Scoop Election 08: edited by Gordon Campbell

Gordon Campbell: Russel Norman’s Entry and Hillary’s Exit

June 4th, 2008

As predicted on Scoop last Friday. former Green Party MP Mike Ward has done a U-turn, and will now step aside to enable Greens co- leader Russel Norman to become an MP. The process of Nandor Tanczos exiting and Norman stepping into his shoes should take a few weeks. 

The usual jibes will be leveled at Norman cynically wanting to get his hands on taxpayer funded travel and office expenses, but such criticisms are unfounded. Making Norman an MP (by the only means available) is really the final recovery from the impact of Rod Donald’s sudden death – which, unexpectedly, left the best candidate to replace him stranded outside Parliament.

The unsung hero of the process has been list candidate Catherine Delahunty, who quietly stepped aside at the outset – and who, if the polls continue to hold up for the Greens, should also be an MP by year’s end. Delahunty’s selfless and unifying role throughout the Ward affair will only enhance her considerable mana within the party, and the overall strength of the party’s social justice faction.

Longer term, the goodwill may enable Delahunty to serve next year as a formidable numbers person for Sue Bradford – if and when Bradford puts her name alongside Metiria Turei as a possible candidate to replace Jeanette Fitzsimons as female co-leader. On the weekend, Fitzsimons signalled that 2008 will be her last election campaign. That being so, one could reasonably expect Fitzsimons and the party to want her successor in place well before the 2011 election. Expect the politicking to begin in earnest next year, with a verdict at the 2010 annual conference.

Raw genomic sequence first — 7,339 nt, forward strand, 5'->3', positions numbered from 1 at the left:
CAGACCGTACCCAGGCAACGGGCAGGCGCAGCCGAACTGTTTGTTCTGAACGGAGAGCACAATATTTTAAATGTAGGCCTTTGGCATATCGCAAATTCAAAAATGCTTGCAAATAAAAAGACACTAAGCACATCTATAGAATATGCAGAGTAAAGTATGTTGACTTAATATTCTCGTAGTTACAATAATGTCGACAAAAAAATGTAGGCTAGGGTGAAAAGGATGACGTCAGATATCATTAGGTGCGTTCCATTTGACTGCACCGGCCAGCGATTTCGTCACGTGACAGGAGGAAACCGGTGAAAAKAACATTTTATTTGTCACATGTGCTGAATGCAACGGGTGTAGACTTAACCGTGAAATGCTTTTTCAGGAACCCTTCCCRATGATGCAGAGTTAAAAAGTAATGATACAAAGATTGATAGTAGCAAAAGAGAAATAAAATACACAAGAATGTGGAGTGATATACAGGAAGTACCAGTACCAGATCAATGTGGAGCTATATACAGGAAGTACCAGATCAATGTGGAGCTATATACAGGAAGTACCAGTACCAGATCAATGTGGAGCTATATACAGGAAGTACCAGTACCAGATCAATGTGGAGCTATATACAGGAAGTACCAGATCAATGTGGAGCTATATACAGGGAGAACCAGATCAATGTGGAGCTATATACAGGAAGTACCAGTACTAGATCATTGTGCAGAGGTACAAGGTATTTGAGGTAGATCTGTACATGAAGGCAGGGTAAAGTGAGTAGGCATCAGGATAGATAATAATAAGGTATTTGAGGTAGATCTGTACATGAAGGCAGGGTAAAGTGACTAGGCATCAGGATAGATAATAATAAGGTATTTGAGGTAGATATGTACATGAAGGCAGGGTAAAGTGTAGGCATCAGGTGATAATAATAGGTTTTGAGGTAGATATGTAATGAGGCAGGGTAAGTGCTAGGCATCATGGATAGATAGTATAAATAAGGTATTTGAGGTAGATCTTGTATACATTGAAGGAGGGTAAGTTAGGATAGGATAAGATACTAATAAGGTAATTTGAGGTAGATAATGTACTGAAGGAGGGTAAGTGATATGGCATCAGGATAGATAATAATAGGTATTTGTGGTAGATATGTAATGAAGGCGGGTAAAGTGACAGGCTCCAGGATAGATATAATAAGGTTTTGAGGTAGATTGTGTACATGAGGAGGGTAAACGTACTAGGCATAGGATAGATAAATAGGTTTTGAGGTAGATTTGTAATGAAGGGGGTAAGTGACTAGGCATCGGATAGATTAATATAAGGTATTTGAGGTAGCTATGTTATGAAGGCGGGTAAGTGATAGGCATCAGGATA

Finally it may be over. Later today, Hillary Clinton seems certain to pull the plug on her presidential nomination hopes. Is she a possible vice-presidential choice for Barrack Obama? Possible, but unlikely. Clinton could be both a vote winner and a rancorously divisive figure – both in the campaign against John McCain, and eventually within the White House as well, presuming she would still have her husband in tow. Her poisonous behaviour as a candidate – up to an including her tasteless reference to Bobby Kennedy being assassinated in June, as a reason for still holding out hope, should rule her out.

Accepting Clinton on the ticket would also kill Obama’s message of change, hope and unity beyond the Democratic Party. Still, I thought the conclave of cardinals in Rome couldn’t possibly choose Joseph Ratzinger as Pope, for the same reasons. Yet they did. Obama could try to satisfy some of the Clinton holdouts by playing the gender card with a different woman as his running mate – and there are some ale state governors (especially Kathleen Sebelius of Kansas, but also Janet Napolitano of Arizona ) up to the job.